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Circadian Rhythm and Sleep Pattern Disruption Increases Risk of MS with Shift Work

June 8, 2016

Swedish researchers uncovered an association between multiple sclerosis and shift work, which is also associated with cardiovascular disease, thyroid disorders and cancer. It is also associated with ‘disturbed melatonin secretion’ as well as an increase in inflammatory responses that can promote disease.

The research from the conducted study found that those who prior to the age of 20 engaged in off-hour employment are at a greater risk of developing MS as a result of their circadian rhythm disruption.

Data was examined from two population-based studies that compared the occurrence of MS in those who have been exposed to shift work to those that had never been exposed to shift work. Dr. Anna Karin Hedström, the lead researcher, said that their analysis “Revealed a significant association between working shift at a young age and occurrence of MS. Given the association was observed in two independent studies strongly supports a true relationship between shift work and disease risk.”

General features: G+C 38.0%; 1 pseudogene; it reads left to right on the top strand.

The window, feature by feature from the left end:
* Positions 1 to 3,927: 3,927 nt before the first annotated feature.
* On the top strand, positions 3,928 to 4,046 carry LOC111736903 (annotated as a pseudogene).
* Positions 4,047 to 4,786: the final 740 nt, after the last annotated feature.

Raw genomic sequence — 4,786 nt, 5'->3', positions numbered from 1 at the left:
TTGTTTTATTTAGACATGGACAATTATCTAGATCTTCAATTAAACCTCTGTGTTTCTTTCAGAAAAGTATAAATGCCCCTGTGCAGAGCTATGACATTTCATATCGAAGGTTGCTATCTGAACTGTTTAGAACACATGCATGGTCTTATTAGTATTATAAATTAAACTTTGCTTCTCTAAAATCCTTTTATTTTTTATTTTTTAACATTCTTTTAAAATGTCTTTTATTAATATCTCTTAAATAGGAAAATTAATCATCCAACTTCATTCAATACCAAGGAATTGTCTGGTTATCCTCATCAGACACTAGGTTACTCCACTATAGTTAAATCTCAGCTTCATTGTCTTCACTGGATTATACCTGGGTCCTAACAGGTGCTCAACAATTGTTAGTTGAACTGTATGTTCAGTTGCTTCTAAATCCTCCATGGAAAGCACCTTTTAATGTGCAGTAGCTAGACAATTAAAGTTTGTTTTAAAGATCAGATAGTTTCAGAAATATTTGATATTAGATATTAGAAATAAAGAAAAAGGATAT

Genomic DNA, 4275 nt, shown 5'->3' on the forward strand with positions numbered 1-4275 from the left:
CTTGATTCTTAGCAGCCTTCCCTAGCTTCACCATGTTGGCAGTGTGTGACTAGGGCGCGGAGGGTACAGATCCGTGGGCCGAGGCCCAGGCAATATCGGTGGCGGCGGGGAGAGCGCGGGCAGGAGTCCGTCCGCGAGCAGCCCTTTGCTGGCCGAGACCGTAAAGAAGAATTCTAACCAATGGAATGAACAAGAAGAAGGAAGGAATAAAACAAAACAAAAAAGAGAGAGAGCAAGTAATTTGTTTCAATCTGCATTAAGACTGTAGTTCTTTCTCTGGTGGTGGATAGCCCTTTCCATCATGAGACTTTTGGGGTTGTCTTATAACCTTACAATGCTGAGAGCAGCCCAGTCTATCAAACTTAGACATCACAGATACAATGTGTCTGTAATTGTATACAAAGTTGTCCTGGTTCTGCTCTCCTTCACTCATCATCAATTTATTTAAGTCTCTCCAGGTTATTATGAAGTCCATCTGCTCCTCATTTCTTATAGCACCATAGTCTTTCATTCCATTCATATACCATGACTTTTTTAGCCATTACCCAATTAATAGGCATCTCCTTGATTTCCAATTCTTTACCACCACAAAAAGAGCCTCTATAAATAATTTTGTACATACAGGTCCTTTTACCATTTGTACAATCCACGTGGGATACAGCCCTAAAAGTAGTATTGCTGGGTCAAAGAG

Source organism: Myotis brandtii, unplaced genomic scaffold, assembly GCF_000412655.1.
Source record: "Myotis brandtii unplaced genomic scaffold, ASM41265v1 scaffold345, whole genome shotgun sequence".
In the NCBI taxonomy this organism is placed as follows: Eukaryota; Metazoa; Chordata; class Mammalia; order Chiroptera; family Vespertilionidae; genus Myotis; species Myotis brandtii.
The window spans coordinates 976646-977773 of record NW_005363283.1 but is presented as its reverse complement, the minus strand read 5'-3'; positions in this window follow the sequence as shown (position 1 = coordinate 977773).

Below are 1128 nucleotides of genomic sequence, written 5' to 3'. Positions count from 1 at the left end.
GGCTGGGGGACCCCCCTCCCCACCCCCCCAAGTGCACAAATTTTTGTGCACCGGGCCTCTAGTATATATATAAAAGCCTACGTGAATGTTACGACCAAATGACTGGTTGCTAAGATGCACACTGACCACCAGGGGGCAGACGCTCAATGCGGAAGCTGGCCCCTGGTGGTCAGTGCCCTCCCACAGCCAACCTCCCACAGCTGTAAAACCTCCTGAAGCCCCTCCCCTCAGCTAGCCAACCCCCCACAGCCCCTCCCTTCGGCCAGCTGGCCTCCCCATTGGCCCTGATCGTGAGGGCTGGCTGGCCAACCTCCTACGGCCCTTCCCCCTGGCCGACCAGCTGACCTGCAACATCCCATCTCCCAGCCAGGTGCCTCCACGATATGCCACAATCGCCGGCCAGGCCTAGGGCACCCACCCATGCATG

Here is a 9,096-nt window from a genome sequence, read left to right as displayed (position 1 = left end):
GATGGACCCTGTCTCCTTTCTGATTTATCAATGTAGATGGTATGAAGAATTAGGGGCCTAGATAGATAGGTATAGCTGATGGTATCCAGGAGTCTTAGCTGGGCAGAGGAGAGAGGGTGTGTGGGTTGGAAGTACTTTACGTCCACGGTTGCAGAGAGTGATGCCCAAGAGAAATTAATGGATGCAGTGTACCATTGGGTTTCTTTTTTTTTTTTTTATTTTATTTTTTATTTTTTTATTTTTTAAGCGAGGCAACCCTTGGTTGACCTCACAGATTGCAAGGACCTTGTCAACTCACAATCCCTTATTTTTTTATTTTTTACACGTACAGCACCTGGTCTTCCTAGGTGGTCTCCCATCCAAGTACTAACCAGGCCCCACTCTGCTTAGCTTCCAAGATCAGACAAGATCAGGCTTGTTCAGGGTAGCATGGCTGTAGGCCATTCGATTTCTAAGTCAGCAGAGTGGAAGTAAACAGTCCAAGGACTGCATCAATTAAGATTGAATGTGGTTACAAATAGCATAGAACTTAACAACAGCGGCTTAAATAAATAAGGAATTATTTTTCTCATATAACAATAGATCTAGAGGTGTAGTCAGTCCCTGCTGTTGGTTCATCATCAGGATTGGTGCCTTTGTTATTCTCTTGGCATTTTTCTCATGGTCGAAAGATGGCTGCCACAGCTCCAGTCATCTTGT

Those who had worked off-hour shifts for three years or more before the age of 20 had a 2-fold risk of developing MS in comparison to those who never worked shifts. Those who also engaged in shift work in their teens had slightly more than a 2-fold risk of MS than those who had not.

This research suggests that a disruption of a person’s circadian rhythm has the possibility of playing a role in the development of MS but additional research is still required in order to determine the ‘exact underlying mechanisms’.